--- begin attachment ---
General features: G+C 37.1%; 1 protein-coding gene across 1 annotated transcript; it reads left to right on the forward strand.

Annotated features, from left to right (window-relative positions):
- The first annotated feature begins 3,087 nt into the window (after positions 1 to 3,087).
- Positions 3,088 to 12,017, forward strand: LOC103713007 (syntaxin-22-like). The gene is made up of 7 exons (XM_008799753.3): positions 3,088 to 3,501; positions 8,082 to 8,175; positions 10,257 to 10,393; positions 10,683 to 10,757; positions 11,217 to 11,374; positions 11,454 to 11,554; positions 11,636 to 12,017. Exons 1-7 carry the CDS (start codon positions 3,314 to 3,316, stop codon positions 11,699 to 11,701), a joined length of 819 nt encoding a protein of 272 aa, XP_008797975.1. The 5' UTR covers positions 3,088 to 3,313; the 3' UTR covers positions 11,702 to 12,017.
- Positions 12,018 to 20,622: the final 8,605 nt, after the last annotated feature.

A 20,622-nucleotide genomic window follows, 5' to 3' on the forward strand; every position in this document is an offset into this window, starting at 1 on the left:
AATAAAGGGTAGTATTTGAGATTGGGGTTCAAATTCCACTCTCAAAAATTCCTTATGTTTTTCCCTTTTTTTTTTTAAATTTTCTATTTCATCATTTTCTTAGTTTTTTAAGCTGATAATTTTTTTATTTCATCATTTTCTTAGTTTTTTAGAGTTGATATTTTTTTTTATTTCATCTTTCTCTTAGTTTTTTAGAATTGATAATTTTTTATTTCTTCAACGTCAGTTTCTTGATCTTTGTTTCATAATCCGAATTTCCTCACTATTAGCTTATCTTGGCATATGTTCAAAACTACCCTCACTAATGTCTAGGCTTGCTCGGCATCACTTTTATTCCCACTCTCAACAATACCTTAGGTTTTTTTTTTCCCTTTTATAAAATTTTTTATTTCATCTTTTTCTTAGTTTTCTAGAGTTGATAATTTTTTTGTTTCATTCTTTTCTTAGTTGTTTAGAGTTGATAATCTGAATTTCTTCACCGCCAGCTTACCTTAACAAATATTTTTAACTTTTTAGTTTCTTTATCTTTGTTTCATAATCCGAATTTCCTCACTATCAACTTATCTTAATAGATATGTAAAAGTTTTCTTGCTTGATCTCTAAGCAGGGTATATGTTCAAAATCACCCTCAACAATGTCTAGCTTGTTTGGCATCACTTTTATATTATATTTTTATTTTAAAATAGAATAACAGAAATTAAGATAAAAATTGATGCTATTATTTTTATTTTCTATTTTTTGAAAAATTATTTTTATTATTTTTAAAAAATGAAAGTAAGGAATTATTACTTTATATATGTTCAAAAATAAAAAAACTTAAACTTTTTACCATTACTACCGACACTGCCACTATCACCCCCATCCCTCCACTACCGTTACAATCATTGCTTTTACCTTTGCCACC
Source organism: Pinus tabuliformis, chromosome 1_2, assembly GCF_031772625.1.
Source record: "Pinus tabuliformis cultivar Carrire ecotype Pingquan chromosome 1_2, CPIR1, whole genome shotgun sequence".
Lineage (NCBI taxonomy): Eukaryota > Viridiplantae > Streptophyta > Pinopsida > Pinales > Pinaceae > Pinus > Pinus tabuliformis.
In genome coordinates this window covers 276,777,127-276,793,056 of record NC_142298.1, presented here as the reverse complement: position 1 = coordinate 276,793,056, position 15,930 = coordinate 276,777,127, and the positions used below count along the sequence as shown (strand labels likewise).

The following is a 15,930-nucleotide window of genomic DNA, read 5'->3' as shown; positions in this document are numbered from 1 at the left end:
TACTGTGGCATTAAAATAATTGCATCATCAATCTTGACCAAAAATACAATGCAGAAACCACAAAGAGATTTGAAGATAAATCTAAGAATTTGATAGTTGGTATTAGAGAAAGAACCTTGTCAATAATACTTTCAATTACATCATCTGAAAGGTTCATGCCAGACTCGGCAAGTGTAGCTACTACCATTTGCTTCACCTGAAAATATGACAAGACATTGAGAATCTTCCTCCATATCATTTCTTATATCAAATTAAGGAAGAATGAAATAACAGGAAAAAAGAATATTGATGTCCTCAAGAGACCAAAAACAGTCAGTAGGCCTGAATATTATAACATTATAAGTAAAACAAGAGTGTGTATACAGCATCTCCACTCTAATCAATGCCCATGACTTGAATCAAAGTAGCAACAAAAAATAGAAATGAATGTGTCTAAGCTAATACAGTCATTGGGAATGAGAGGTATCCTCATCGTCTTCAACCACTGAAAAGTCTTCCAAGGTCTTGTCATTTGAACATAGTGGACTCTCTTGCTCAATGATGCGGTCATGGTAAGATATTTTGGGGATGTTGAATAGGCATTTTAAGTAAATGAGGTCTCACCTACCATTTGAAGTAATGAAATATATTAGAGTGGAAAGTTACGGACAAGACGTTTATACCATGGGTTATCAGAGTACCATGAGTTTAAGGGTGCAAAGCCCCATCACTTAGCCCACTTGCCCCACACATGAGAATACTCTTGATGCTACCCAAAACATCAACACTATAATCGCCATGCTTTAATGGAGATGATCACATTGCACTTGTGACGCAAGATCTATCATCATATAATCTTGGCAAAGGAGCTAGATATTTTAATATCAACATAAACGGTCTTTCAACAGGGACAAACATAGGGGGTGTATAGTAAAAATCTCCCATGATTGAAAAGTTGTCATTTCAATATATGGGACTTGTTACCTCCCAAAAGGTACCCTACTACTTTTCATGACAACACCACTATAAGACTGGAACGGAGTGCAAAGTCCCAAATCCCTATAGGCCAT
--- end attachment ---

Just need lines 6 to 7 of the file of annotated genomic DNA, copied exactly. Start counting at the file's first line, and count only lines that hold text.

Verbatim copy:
A 20,622-nucleotide genomic window follows, 5' to 3' on the forward strand; every position in this document is an offset into this window, starting at 1 on the left:
AATAAAGGGTAGTATTTGAGATTGGGGTTCAAATTCCACTCTCAAAAATTCCTTATGTTTTTCCCTTTTTTTTTTTAAATTTTCTATTTCATCATTTTCTTAGTTTTTTAAGCTGATAATTTTTTTATTTCATCATTTTCTTAGTTTTTTAGAGTTGATATTTTTTTTTATTTCATCTTTCTCTTAGTTTTTTAGAATTGATAATTTTTTATTTCTTCAACGTCAGTTTCTTGATCTTTGTTTCATAATCCGAATTTCCTCACTATTAGCTTATCTTGGCATATGTTCAAAACTACCCTCACTAATGTCTAGGCTTGCTCGGCATCACTTTTATTCCCACTCTCAACAATACCTTAGGTTTTTTTTTTCCCTTTTATAAAATTTTTTATTTCATCTTTTTCTTAGTTTTCTAGAGTTGATAATTTTTTTGTTTCATTCTTTTCTTAGTTGTTTAGAGTTGATAATCTGAATTTCTTCACCGCCAGCTTACCTTAACAAATATTTTTAACTTTTTAGTTTCTTTATCTTTGTTTCATAATCCGAATTTCCTCACTATCAACTTATCTTAATAGATATGTAAAAGTTTTCTTGCTTGATCTCTAAGCAGGGTATATGTTCAAAATCACCCTCAACAATGTCTAGCTTGTTTGGCATCACTTTTATATTATATTTTTATTTTAAAATAGAATAACAGAAATTAAGATAAAAATTGATGCTATTATTTTTATTTTCTATTTTTTGAAAAATTATTTTTATTATTTTTAAAAAATGAAAGTAAGGAATTATTACTTTATATATGTTCAAAAATAAAAAAACTTAAACTTTTTACCATTACTACCGACACTGCCACTATCACCCCCATCCCTCCACTACCGTTACAATCATTGCTTTTACCTTTGCCACC